Proposed consumer protection reforms a win for Canadian investors

June 20, 2018: Today’s announcement by all Canadian securities regulators has the potential to be a game-changer for Canadian investors and a shake up for investment firms.
The members of the Canadian Securities Association jointly announced new rules today that, when passed, will provide much improved protections for investors.
The rules, if passed, will protect Canadians from paying too much for investment products when other, equally suitable and less costly products are available. Investment firms that now only offer their own products (called proprietary products) will have to ensure those products are competitive or start offering others.
In a related development, additional rules have been proposed to ban the most egregious uses of embedded commissions. Mutual funds with deferred sales charges (which typically pay a large upfront commission to the sales person ) or embedding fees on funds sold on do-it-yourself exchanges, will both be banned if these related rules are also implemented.
Per CARP’s Vice President of Advocacy Wanda Morris:
Today’s release shows a path forward to help investors increase their retirement nest eggs. A percentage commission here and there can significantly impact an investor’s goals. Over time someone paying high commissions can end up with a portfolio that is 25% lower – or more – than someone put in both suitable and low cost products.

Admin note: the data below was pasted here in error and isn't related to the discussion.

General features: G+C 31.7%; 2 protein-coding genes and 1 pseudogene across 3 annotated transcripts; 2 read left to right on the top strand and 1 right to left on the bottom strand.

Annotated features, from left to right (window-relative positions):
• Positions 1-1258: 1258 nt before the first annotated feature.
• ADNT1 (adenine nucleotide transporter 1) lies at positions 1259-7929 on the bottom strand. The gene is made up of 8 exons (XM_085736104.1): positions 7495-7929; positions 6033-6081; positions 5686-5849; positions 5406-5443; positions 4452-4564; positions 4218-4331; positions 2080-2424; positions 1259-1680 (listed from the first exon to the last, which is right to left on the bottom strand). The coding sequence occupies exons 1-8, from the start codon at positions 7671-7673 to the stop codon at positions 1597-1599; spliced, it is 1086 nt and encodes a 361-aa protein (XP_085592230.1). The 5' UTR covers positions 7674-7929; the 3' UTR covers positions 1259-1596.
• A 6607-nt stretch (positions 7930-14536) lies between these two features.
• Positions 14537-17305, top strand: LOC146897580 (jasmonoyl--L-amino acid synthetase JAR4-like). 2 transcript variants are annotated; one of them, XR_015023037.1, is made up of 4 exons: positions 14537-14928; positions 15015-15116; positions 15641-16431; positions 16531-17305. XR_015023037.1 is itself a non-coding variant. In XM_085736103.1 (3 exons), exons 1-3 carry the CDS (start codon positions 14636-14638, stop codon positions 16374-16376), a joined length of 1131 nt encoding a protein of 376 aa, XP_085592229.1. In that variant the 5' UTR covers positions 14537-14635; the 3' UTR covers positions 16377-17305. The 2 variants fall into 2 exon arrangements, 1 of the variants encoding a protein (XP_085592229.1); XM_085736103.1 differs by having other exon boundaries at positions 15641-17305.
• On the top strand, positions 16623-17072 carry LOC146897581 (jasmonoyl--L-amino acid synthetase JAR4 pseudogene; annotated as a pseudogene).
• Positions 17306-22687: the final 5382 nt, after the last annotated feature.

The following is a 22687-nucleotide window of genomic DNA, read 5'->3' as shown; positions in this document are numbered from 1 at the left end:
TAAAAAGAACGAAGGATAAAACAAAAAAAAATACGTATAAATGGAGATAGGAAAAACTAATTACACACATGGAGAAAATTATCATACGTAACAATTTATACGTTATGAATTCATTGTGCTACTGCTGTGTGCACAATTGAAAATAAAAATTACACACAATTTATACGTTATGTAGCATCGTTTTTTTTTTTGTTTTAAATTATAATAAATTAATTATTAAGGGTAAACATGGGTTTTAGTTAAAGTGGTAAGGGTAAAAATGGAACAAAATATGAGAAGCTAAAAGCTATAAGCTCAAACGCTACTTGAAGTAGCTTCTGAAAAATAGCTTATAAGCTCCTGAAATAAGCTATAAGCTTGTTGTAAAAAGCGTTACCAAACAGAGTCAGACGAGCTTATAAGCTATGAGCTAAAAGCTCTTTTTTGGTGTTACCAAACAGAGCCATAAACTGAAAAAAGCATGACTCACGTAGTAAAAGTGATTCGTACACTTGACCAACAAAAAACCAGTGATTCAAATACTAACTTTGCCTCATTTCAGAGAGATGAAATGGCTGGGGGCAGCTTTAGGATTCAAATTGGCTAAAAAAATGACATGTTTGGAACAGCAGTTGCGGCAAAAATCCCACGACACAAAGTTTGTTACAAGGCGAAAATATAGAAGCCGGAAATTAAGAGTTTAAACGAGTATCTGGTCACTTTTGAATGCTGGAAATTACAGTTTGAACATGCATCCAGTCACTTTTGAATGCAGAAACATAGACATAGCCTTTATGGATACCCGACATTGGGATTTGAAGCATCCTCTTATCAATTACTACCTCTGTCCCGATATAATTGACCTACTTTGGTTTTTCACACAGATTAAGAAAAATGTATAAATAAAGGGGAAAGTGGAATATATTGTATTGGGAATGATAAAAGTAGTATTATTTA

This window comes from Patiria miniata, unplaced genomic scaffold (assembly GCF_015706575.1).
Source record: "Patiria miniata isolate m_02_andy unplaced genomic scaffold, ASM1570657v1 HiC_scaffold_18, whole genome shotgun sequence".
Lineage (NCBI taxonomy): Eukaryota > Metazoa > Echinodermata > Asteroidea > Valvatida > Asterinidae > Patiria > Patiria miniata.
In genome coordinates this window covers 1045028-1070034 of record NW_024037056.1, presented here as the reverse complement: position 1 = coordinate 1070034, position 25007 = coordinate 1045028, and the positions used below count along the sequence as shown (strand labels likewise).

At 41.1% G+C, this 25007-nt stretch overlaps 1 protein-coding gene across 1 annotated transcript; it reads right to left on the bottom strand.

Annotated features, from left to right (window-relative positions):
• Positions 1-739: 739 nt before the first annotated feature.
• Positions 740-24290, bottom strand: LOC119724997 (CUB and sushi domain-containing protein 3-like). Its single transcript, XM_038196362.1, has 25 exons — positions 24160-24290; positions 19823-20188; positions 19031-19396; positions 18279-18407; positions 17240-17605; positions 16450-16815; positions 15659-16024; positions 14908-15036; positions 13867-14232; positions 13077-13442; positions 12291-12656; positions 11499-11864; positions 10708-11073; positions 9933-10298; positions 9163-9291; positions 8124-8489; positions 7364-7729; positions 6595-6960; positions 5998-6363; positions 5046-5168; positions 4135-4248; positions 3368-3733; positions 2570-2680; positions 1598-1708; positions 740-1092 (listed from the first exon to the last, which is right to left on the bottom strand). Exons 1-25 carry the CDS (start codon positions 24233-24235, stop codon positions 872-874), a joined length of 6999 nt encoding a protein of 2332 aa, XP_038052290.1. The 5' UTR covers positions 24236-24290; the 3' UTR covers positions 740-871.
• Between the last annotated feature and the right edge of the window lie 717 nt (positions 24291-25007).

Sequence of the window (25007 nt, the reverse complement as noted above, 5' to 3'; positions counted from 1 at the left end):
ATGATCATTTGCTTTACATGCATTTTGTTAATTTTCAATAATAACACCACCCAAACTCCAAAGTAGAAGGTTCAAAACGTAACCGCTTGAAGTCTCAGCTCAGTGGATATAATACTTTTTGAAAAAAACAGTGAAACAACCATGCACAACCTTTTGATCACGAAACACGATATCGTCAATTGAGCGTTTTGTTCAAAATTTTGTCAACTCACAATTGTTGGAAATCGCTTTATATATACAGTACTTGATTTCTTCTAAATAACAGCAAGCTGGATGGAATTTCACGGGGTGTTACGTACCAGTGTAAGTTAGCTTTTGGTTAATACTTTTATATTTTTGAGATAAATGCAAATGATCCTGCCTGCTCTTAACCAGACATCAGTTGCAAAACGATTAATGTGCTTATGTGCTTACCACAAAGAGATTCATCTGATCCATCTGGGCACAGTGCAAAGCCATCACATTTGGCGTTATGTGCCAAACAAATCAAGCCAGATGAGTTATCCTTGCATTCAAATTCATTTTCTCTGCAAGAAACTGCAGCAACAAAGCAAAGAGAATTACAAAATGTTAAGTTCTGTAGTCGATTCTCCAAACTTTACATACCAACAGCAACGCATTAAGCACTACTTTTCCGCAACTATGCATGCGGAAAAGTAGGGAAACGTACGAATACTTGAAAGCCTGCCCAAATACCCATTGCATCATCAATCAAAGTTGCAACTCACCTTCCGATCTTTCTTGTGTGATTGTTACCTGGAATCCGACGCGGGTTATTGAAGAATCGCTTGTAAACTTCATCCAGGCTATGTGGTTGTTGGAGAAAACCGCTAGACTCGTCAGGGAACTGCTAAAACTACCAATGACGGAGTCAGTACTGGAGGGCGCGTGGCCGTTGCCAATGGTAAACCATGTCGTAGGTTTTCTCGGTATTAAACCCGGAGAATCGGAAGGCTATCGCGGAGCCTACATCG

The high fees many investors have been paying have been a significant headwind – and many have not even been aware of it. Today’s news reveals a path forward to significantly impact the way some companies do business. And that’s a good thing. Compared to their peers in other countries, Canadians are under-invested in low cost exchange traded funds and over-invested in high cost mutual funds. Now that we’re living longer, experiencing record low interest rates and our defined benefit pension plans are disappearing, relief is overdue.
According to a survey published in Investment Executive, the average advisor’s earnings for fiscal 2017 and 2018, 45.4 % of advisors at larger firms earned more than $500,000 with 16.0 % of these advisors earned more than $1 million.
These rules, if passed, should help protect investors from advisors who are fee-gouging their clients with high-commission paying investments.
Further action is needed before these rules and proposals are passed, and restitution for harmed investors still needs reform. But today shines a hopeful light on a way forward for improved retirement security for Canadian investors.
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